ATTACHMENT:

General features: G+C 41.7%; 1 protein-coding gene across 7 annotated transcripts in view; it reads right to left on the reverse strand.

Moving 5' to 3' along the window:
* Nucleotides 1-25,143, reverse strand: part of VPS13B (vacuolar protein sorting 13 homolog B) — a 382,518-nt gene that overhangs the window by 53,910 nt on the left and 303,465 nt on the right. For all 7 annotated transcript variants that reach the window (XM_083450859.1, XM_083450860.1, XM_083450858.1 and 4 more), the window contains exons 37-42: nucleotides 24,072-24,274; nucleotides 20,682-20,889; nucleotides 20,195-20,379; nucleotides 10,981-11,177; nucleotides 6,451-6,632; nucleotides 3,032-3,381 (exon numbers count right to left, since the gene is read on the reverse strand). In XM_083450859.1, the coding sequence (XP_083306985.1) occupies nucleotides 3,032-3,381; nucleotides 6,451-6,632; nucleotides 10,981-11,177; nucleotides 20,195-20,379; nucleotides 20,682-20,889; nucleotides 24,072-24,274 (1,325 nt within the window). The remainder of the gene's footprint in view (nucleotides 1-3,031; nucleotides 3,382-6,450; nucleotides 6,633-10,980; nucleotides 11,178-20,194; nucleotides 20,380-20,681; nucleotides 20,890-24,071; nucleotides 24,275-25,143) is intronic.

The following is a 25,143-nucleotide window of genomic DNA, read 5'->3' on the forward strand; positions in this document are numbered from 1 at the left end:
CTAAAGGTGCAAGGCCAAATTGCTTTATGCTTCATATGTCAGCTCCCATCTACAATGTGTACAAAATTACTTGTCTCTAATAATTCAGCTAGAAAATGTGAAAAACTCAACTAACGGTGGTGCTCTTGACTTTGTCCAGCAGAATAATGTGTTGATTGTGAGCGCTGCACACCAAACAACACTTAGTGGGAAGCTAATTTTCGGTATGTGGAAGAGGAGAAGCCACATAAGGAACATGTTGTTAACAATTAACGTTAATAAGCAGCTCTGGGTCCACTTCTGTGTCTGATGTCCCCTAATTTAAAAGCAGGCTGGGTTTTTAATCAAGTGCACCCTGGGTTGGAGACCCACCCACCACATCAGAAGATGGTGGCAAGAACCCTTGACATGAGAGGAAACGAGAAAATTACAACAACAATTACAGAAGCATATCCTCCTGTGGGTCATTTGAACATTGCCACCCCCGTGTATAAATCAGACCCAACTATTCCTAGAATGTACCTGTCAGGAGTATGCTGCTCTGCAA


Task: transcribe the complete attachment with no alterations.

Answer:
General features: G+C 41.7%; 1 protein-coding gene across 7 annotated transcripts in view; it reads right to left on the reverse strand.

Moving 5' to 3' along the window:
* Nucleotides 1-25,143, reverse strand: part of VPS13B (vacuolar protein sorting 13 homolog B) — a 382,518-nt gene that overhangs the window by 53,910 nt on the left and 303,465 nt on the right. For all 7 annotated transcript variants that reach the window (XM_083450859.1, XM_083450860.1, XM_083450858.1 and 4 more), the window contains exons 37-42: nucleotides 24,072-24,274; nucleotides 20,682-20,889; nucleotides 20,195-20,379; nucleotides 10,981-11,177; nucleotides 6,451-6,632; nucleotides 3,032-3,381 (exon numbers count right to left, since the gene is read on the reverse strand). In XM_083450859.1, the coding sequence (XP_083306985.1) occupies nucleotides 3,032-3,381; nucleotides 6,451-6,632; nucleotides 10,981-11,177; nucleotides 20,195-20,379; nucleotides 20,682-20,889; nucleotides 24,072-24,274 (1,325 nt within the window). The remainder of the gene's footprint in view (nucleotides 1-3,031; nucleotides 3,382-6,450; nucleotides 6,633-10,980; nucleotides 11,178-20,194; nucleotides 20,380-20,681; nucleotides 20,890-24,071; nucleotides 24,275-25,143) is intronic.

The following is a 25,143-nucleotide window of genomic DNA, read 5'->3' on the forward strand; positions in this document are numbered from 1 at the left end:
CTAAAGGTGCAAGGCCAAATTGCTTTATGCTTCATATGTCAGCTCCCATCTACAATGTGTACAAAATTACTTGTCTCTAATAATTCAGCTAGAAAATGTGAAAAACTCAACTAACGGTGGTGCTCTTGACTTTGTCCAGCAGAATAATGTGTTGATTGTGAGCGCTGCACACCAAACAACACTTAGTGGGAAGCTAATTTTCGGTATGTGGAAGAGGAGAAGCCACATAAGGAACATGTTGTTAACAATTAACGTTAATAAGCAGCTCTGGGTCCACTTCTGTGTCTGATGTCCCCTAATTTAAAAGCAGGCTGGGTTTTTAATCAAGTGCACCCTGGGTTGGAGACCCACCCACCACATCAGAAGATGGTGGCAAGAACCCTTGACATGAGAGGAAACGAGAAAATTACAACAACAATTACAGAAGCATATCCTCCTGTGGGTCATTTGAACATTGCCACCCCCGTGTATAAATCAGACCCAACTATTCCTAGAATGTACCTGTCAGGAGTATGCTGCTCTGCAA